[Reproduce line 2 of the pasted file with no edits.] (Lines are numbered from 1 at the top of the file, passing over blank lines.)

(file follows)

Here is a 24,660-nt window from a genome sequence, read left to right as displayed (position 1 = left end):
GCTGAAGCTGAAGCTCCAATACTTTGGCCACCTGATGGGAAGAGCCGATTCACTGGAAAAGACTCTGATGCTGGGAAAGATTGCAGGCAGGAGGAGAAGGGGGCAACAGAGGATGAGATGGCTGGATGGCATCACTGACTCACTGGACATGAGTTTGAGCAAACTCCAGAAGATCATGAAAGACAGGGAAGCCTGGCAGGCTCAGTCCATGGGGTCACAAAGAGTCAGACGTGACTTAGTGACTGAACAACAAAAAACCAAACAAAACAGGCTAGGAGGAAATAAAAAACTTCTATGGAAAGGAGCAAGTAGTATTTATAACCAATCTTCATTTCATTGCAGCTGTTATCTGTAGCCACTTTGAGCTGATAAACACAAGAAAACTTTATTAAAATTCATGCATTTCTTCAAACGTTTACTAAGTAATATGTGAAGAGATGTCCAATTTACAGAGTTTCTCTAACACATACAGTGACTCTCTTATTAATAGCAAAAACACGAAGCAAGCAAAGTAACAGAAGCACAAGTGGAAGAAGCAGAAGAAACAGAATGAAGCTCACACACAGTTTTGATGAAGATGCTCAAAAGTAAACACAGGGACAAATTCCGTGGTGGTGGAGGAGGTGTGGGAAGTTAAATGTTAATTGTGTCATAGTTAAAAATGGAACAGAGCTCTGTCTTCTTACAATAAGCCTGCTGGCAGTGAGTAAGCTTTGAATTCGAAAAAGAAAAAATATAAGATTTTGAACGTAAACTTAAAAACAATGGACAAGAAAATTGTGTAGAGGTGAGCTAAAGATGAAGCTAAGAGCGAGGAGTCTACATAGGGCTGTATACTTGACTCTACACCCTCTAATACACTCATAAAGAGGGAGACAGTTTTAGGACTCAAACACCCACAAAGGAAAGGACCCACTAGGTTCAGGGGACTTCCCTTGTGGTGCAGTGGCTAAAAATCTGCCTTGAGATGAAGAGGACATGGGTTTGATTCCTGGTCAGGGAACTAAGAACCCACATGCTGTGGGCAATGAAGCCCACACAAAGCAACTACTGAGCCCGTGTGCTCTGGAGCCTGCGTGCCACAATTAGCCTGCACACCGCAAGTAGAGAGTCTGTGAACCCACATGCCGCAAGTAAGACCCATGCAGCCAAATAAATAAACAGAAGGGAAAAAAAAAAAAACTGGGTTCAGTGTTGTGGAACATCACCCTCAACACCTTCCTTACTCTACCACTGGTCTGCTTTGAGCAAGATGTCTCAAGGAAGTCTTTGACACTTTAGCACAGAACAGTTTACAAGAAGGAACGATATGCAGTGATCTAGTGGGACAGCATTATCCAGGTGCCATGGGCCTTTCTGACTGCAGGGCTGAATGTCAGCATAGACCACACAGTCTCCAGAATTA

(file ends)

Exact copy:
GCTGAAGCTGAAGCTCCAATACTTTGGCCACCTGATGGGAAGAGCCGATTCACTGGAAAAGACTCTGATGCTGGGAAAGATTGCAGGCAGGAGGAGAAGGGGGCAACAGAGGATGAGATGGCTGGATGGCATCACTGACTCACTGGACATGAGTTTGAGCAAACTCCAGAAGATCATGAAAGACAGGGAAGCCTGGCAGGCTCAGTCCATGGGGTCACAAAGAGTCAGACGTGACTTAGTGACTGAACAACAAAAAACCAAACAAAACAGGCTAGGAGGAAATAAAAAACTTCTATGGAAAGGAGCAAGTAGTATTTATAACCAATCTTCATTTCATTGCAGCTGTTATCTGTAGCCACTTTGAGCTGATAAACACAAGAAAACTTTATTAAAATTCATGCATTTCTTCAAACGTTTACTAAGTAATATGTGAAGAGATGTCCAATTTACAGAGTTTCTCTAACACATACAGTGACTCTCTTATTAATAGCAAAAACACGAAGCAAGCAAAGTAACAGAAGCACAAGTGGAAGAAGCAGAAGAAACAGAATGAAGCTCACACACAGTTTTGATGAAGATGCTCAAAAGTAAACACAGGGACAAATTCCGTGGTGGTGGAGGAGGTGTGGGAAGTTAAATGTTAATTGTGTCATAGTTAAAAATGGAACAGAGCTCTGTCTTCTTACAATAAGCCTGCTGGCAGTGAGTAAGCTTTGAATTCGAAAAAGAAAAAATATAAGATTTTGAACGTAAACTTAAAAACAATGGACAAGAAAATTGTGTAGAGGTGAGCTAAAGATGAAGCTAAGAGCGAGGAGTCTACATAGGGCTGTATACTTGACTCTACACCCTCTAATACACTCATAAAGAGGGAGACAGTTTTAGGACTCAAACACCCACAAAGGAAAGGACCCACTAGGTTCAGGGGACTTCCCTTGTGGTGCAGTGGCTAAAAATCTGCCTTGAGATGAAGAGGACATGGGTTTGATTCCTGGTCAGGGAACTAAGAACCCACATGCTGTGGGCAATGAAGCCCACACAAAGCAACTACTGAGCCCGTGTGCTCTGGAGCCTGCGTGCCACAATTAGCCTGCACACCGCAAGTAGAGAGTCTGTGAACCCACATGCCGCAAGTAAGACCCATGCAGCCAAATAAATAAACAGAAGGGAAAAAAAAAAAAACTGGGTTCAGTGTTGTGGAACATCACCCTCAACACCTTCCTTACTCTACCACTGGTCTGCTTTGAGCAAGATGTCTCAAGGAAGTCTTTGACACTTTAGCACAGAACAGTTTACAAGAAGGAACGATATGCAGTGATCTAGTGGGACAGCATTATCCAGGTGCCATGGGCCTTTCTGACTGCAGGGCTGAATGTCAGCATAGACCACACAGTCTCCAGAATTA